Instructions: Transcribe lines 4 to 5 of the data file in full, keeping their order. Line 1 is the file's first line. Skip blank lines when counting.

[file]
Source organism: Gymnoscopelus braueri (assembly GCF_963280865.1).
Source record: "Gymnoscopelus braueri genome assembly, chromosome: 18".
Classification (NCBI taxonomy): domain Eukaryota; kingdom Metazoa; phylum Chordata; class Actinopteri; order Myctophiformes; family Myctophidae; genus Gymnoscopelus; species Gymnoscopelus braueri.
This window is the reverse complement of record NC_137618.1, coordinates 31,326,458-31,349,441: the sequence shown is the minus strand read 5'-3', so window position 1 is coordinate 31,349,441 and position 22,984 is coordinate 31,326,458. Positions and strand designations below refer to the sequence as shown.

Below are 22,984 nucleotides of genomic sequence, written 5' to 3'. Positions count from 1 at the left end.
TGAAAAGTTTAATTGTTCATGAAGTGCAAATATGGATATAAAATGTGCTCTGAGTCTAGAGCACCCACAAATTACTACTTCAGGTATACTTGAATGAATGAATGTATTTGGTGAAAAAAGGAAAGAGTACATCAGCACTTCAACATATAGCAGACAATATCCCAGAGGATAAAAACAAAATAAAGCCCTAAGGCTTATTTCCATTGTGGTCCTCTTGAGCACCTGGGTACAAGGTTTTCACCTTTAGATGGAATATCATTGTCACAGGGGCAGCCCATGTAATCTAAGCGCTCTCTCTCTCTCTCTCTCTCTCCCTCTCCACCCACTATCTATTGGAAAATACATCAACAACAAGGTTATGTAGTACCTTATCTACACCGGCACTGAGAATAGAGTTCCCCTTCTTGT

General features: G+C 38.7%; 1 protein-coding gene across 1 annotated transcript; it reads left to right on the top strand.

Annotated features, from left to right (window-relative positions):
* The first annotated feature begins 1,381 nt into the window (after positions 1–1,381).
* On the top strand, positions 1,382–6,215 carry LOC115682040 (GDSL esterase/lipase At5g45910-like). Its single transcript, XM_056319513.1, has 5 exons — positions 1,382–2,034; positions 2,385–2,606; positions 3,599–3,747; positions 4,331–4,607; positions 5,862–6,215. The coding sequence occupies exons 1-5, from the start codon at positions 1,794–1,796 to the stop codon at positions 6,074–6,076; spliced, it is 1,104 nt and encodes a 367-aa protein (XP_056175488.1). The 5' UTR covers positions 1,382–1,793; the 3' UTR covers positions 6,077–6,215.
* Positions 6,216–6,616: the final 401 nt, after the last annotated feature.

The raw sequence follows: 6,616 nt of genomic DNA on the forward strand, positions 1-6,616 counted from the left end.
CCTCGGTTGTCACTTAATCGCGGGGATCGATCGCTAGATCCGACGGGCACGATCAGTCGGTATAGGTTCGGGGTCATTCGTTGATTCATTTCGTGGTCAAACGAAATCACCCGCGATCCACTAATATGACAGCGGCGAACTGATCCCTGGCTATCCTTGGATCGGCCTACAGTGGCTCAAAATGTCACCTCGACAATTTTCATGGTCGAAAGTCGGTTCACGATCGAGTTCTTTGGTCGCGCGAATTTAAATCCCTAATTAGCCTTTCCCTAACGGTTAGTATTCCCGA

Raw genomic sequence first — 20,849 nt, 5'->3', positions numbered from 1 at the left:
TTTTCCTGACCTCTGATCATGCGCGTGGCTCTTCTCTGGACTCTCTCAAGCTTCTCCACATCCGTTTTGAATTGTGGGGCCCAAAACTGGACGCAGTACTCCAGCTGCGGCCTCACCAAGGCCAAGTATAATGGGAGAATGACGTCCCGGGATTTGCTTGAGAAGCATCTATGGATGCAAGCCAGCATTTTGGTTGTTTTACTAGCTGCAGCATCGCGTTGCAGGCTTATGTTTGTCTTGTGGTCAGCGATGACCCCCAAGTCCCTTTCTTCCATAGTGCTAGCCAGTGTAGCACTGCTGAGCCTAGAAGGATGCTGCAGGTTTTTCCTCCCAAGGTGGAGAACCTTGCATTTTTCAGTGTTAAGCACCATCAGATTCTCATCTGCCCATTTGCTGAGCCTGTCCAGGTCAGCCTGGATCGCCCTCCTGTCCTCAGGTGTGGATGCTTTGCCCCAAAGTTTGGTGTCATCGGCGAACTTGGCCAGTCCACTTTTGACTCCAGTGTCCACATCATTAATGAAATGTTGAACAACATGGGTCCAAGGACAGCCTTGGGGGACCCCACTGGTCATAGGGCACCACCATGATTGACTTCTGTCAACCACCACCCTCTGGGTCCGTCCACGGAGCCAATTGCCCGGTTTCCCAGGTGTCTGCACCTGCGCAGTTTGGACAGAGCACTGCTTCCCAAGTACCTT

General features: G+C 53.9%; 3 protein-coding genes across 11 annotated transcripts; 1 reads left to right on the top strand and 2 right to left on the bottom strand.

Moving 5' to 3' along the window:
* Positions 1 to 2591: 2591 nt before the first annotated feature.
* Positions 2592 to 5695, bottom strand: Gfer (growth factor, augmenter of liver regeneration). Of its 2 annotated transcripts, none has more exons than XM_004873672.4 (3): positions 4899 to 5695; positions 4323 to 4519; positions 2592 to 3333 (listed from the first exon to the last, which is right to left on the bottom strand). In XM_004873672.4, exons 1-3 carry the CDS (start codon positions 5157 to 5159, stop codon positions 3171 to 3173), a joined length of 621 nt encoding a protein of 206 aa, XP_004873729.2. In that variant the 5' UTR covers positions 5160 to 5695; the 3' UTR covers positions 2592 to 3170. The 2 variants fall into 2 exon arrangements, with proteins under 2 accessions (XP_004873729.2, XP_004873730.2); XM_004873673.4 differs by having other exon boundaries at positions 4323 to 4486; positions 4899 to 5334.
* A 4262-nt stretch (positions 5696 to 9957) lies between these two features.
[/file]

This window is the reverse complement of record NC_137618.1, coordinates 31,326,458-31,349,441: the sequence shown is the minus strand read 5'-3', so window position 1 is coordinate 31,349,441 and position 22,984 is coordinate 31,326,458. Positions and strand designations below refer to the sequence as shown.

Below are 22,984 nucleotides of genomic sequence, written 5' to 3'. Positions count from 1 at the left end.